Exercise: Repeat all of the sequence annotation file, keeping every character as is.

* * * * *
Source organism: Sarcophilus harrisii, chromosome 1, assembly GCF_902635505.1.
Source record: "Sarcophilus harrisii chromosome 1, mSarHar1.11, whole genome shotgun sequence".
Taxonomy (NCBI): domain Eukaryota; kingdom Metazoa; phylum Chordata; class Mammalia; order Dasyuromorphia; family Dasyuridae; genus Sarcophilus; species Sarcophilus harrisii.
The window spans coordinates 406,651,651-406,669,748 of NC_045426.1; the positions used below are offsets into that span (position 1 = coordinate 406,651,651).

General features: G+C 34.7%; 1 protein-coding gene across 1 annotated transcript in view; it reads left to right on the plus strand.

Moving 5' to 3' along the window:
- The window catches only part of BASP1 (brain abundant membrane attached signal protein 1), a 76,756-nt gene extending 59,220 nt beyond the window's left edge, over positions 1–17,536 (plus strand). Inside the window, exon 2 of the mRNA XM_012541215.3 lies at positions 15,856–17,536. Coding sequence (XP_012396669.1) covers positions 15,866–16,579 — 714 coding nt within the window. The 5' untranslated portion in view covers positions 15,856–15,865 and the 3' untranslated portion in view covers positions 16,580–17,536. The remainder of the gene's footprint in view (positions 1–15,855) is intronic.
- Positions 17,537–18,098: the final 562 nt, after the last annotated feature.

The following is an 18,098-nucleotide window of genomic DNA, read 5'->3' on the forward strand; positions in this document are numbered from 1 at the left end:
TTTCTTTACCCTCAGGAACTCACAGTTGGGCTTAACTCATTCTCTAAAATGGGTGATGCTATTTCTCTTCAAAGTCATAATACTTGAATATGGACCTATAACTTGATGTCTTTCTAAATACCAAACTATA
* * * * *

Source organism: Sarcophilus harrisii, chromosome 1, assembly GCF_902635505.1.
Source record: "Sarcophilus harrisii chromosome 1, mSarHar1.11, whole genome shotgun sequence".
Taxonomy (NCBI): domain Eukaryota; kingdom Metazoa; phylum Chordata; class Mammalia; order Dasyuromorphia; family Dasyuridae; genus Sarcophilus; species Sarcophilus harrisii.
The window spans coordinates 406,651,651-406,669,748 of NC_045426.1; the positions used below are offsets into that span (position 1 = coordinate 406,651,651).

General features: G+C 34.7%; 1 protein-coding gene across 1 annotated transcript in view; it reads left to right on the plus strand.

Moving 5' to 3' along the window:
- The window catches only part of BASP1 (brain abundant membrane attached signal protein 1), a 76,756-nt gene extending 59,220 nt beyond the window's left edge, over positions 1–17,536 (plus strand). Inside the window, exon 2 of the mRNA XM_012541215.3 lies at positions 15,856–17,536. Coding sequence (XP_012396669.1) covers positions 15,866–16,579 — 714 coding nt within the window. The 5' untranslated portion in view covers positions 15,856–15,865 and the 3' untranslated portion in view covers positions 16,580–17,536. The remainder of the gene's footprint in view (positions 1–15,855) is intronic.
- Positions 17,537–18,098: the final 562 nt, after the last annotated feature.

The following is an 18,098-nucleotide window of genomic DNA, read 5'->3' on the forward strand; positions in this document are numbered from 1 at the left end:
TTTCTTTACCCTCAGGAACTCACAGTTGGGCTTAACTCATTCTCTAAAATGGGTGATGCTATTTCTCTTCAAAGTCATAATACTTGAATATGGACCTATAACTTGATGTCTTTCTAAATACCAAACTATA